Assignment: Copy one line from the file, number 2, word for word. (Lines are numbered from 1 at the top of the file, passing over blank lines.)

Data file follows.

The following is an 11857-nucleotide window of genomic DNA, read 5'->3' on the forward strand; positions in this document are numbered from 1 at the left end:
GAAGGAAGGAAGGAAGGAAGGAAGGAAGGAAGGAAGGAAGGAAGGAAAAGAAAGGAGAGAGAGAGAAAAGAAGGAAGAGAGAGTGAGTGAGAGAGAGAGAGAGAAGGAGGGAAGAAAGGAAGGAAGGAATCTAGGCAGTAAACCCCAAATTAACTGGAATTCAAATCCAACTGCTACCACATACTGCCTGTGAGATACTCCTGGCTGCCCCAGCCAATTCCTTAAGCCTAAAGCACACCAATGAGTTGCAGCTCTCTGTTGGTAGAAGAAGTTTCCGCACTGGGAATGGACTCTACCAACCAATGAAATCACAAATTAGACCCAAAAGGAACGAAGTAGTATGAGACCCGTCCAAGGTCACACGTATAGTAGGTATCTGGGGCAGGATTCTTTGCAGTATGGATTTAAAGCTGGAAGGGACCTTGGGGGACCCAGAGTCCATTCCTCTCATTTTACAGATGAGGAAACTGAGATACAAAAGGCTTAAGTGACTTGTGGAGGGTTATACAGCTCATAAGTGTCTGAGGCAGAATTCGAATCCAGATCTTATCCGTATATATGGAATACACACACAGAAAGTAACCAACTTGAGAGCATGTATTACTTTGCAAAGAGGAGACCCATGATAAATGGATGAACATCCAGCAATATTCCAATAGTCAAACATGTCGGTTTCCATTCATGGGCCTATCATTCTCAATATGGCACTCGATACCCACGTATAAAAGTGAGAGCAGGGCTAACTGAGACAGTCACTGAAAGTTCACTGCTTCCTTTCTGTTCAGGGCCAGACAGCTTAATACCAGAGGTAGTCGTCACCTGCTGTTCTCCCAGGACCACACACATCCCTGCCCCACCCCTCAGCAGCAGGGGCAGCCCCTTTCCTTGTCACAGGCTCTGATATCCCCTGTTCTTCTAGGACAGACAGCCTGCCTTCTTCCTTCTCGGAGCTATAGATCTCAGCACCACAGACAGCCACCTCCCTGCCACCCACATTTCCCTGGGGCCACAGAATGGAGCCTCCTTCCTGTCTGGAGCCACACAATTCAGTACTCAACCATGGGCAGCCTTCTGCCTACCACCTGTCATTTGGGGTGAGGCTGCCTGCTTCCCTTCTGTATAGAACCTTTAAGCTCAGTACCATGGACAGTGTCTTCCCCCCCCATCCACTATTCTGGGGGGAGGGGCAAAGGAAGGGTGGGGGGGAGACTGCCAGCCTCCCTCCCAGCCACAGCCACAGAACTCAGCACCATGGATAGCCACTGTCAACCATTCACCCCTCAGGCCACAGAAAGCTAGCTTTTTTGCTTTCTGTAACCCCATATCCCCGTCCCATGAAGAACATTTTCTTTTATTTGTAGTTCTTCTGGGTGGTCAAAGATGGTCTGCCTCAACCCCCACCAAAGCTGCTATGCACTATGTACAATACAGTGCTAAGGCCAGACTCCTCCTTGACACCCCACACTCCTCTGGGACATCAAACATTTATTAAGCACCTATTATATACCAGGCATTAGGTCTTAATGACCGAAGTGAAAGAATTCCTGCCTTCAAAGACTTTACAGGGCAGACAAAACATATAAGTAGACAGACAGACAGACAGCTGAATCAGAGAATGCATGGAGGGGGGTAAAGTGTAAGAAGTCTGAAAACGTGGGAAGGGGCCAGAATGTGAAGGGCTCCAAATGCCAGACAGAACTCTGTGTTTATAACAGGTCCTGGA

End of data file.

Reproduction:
GAAGGAAGGAAGGAAGGAAGGAAGGAAGGAAGGAAGGAAGGAAGGAAAAGAAAGGAGAGAGAGAGAAAAGAAGGAAGAGAGAGTGAGTGAGAGAGAGAGAGAGAAGGAGGGAAGAAAGGAAGGAAGGAATCTAGGCAGTAAACCCCAAATTAACTGGAATTCAAATCCAACTGCTACCACATACTGCCTGTGAGATACTCCTGGCTGCCCCAGCCAATTCCTTAAGCCTAAAGCACACCAATGAGTTGCAGCTCTCTGTTGGTAGAAGAAGTTTCCGCACTGGGAATGGACTCTACCAACCAATGAAATCACAAATTAGACCCAAAAGGAACGAAGTAGTATGAGACCCGTCCAAGGTCACACGTATAGTAGGTATCTGGGGCAGGATTCTTTGCAGTATGGATTTAAAGCTGGAAGGGACCTTGGGGGACCCAGAGTCCATTCCTCTCATTTTACAGATGAGGAAACTGAGATACAAAAGGCTTAAGTGACTTGTGGAGGGTTATACAGCTCATAAGTGTCTGAGGCAGAATTCGAATCCAGATCTTATCCGTATATATGGAATACACACACAGAAAGTAACCAACTTGAGAGCATGTATTACTTTGCAAAGAGGAGACCCATGATAAATGGATGAACATCCAGCAATATTCCAATAGTCAAACATGTCGGTTTCCATTCATGGGCCTATCATTCTCAATATGGCACTCGATACCCACGTATAAAAGTGAGAGCAGGGCTAACTGAGACAGTCACTGAAAGTTCACTGCTTCCTTTCTGTTCAGGGCCAGACAGCTTAATACCAGAGGTAGTCGTCACCTGCTGTTCTCCCAGGACCACACACATCCCTGCCCCACCCCTCAGCAGCAGGGGCAGCCCCTTTCCTTGTCACAGGCTCTGATATCCCCTGTTCTTCTAGGACAGACAGCCTGCCTTCTTCCTTCTCGGAGCTATAGATCTCAGCACCACAGACAGCCACCTCCCTGCCACCCACATTTCCCTGGGGCCACAGAATGGAGCCTCCTTCCTGTCTGGAGCCACACAATTCAGTACTCAACCATGGGCAGCCTTCTGCCTACCACCTGTCATTTGGGGTGAGGCTGCCTGCTTCCCTTCTGTATAGAACCTTTAAGCTCAGTACCATGGACAGTGTCTTCCCCCCCCATCCACTATTCTGGGGGGAGGGGCAAAGGAAGGGTGGGGGGGAGACTGCCAGCCTCCCTCCCAGCCACAGCCACAGAACTCAGCACCATGGATAGCCACTGTCAACCATTCACCCCTCAGGCCACAGAAAGCTAGCTTTTTTGCTTTCTGTAACCCCATATCCCCGTCCCATGAAGAACATTTTCTTTTATTTGTAGTTCTTCTGGGTGGTCAAAGATGGTCTGCCTCAACCCCCACCAAAGCTGCTATGCACTATGTACAATACAGTGCTAAGGCCAGACTCCTCCTTGACACCCCACACTCCTCTGGGACATCAAACATTTATTAAGCACCTATTATATACCAGGCATTAGGTCTTAATGACCGAAGTGAAAGAATTCCTGCCTTCAAAGACTTTACAGGGCAGACAAAACATATAAGTAGACAGACAGACAGACAGCTGAATCAGAGAATGCATGGAGGGGGGTAAAGTGTAAGAAGTCTGAAAACGTGGGAAGGGGCCAGAATGTGAAGGGCTCCAAATGCCAGACAGAACTCTGTGTTTATAACAGGTCCTGGA